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I didn’t know what to expect from this city, especially after seeing this welcome sign while waiting for our baggage:

Welcome to Munich!
With safety it’s a pleasure

Hmmm. I guess that’s good. I like safety. But anyway, for a city that is nearly 1,000 years old, and named after monks (was every european city founded by them???), I should not have been surprised to learn that Munich was the center of the counter-reformation. However, since I don’t know my history very well, I was. This was confirmed by the “heartfelt welcome” I received from the holy father a little later in the trip.

But I’m getting ahead of myself. Our first act in Munich, if I remember correctly (which is doubtful given the mind-numbing jet lag that is required to traverse 133 degrees of longitude), was to find a cafe in our neighborhood. We eventually succeeded in getting some coffee and mozzarella and tomato sandwiches from a streetcorner deli, but not before going through the awkwardness of sitting down at an outdoor cafe, failing to grasp the german menu, and having to get up and leave after 10 minutes when the waitress came by and failed to grasp our failure to grasp the menu. Clearly we should have done a little more german language preparation before going on this trip. Luckily, we are possessed with unflagging American optimism, so we elected not to catch the next flight west and instead pushed on to explore the city.

What a city it is! Most of the inner city is pedestrian-only, or at least pedestrian friendly, and the (clean, quiet, frequent) subway (U-bahn) is like nothing I’ve seen elsewhere. The seats look like they came from Ikea (in a good way), and since they use the honor system for tickets, there are no annoying fare gates to pass through. But the most striking thing is the sound – these trains are almost silent, even through curves and underground. For a system that opened in 1971 (one year before BART), it really puts BART to shame in terms of both comfort and efficiency.

But enough about trains. Munich, being the capital city of Bavaria, is the home of Bavarian Motor Works, so of course we paid a visit to the newly-opened BMW Welt on the morning of our second day there. This turned out to be the right time to visit, because in addition to having a fantastic showroom of BMW’s of all shapes and sizes, you can rent almost any BMW currently in production for, well, a tiny fraction of the cost of owning one, and since we were there in the morning, we could pick one up for the entire day. So we did.

Since we hadn’t made any prior reservations, all of the super sporty cars were unavailable…but nonetheless, our 330d wagon did not fail to impress. With more punch and better handling than any car I’ve driven before, this car knows how to be smooth, and it feels rock solid even cruising the autobahn somewhere north of 90 mph. After an entire afternoon of driving, we averaged around 42 mpg, and this is with a 3.0 liter and 240 horsepower! We took it about 110 miles outside Munich to Königssee, a popular lake situated in the Alps just outside Salzburg.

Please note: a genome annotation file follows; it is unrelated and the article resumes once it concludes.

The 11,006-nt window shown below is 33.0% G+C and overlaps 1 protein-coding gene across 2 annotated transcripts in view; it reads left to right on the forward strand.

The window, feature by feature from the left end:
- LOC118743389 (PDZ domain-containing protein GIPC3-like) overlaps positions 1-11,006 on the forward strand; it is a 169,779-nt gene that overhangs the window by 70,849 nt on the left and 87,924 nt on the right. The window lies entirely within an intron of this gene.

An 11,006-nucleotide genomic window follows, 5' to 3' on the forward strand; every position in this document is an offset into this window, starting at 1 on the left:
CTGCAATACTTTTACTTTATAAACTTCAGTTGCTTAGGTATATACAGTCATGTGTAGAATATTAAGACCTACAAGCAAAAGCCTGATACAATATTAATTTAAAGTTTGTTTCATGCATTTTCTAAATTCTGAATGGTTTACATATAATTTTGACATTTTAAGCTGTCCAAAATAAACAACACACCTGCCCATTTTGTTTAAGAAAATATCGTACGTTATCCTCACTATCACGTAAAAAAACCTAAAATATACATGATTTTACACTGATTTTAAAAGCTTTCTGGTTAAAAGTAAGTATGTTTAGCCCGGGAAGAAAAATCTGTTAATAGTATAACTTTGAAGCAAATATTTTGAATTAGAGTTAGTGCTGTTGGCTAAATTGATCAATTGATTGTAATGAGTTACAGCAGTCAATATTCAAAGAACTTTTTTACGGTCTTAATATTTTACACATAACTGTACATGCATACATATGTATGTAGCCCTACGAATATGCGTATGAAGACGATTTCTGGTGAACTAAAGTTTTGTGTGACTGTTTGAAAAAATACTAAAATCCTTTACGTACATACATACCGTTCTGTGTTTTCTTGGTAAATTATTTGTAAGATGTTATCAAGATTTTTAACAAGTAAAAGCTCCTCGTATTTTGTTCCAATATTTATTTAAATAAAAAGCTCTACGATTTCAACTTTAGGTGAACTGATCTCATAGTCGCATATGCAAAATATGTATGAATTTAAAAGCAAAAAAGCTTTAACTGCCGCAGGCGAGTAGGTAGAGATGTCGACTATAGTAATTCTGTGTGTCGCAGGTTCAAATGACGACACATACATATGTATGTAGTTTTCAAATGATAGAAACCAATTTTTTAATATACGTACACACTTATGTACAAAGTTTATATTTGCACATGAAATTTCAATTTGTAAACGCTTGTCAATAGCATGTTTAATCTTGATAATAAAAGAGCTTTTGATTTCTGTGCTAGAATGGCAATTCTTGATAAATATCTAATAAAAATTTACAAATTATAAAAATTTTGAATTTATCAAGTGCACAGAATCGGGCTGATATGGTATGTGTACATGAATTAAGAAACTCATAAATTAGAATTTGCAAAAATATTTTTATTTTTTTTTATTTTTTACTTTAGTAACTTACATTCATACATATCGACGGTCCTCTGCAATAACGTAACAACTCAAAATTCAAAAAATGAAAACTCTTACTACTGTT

On the way we had the opportunity for our first truly Bavarian meal…käsespätzle.

Literally, this translates as “cheese sparrows”, but it actually is egg noodles with cheese. I know it doesn’t look like that much food on the plate, but I couldn’t even finish more than half of it, which says something about what strong constitutions the Bavarians must possess. I’m not sure exactly what it says, but it definitely says something.

I’m having a hard time summarizing my experience of the architecture of Munich, so I’ll just post a photo and let you draw your own conclusions. This view is from the top of St. Stephan’s cathedral (the 1st of many such named churches we visited on this trip).

The last place we visited before leaving Munich was the Viktualienmarkt, an open-air produce market that has been in existence since the early 1800’s. Clearly that has been costly, as a nice bunch of asparagus will set you back a cool €10.95 (~$16).

Which brings me to my last point: if you’re visiting Europe, make sure you bring lots of money. You will need it!

3 comments to München

  • I LOVED those trains! They were also eerily punctual–especially after Italy! Did you go to the spiraling BMW Museum, or has it been replaced by the BMW Velt?

  • Joel

    Yes, seriously best trains ever. BMW Welt is right next to (and I think part of) the BMW museum. We didn’t actually go in the museum, as we got sidetracked by the whole car rental situation. Is the museum cool? I imagine so.

  • The museum was cool, yes–but I imagine getting to actually drive one of their Beamers was much, much cooler!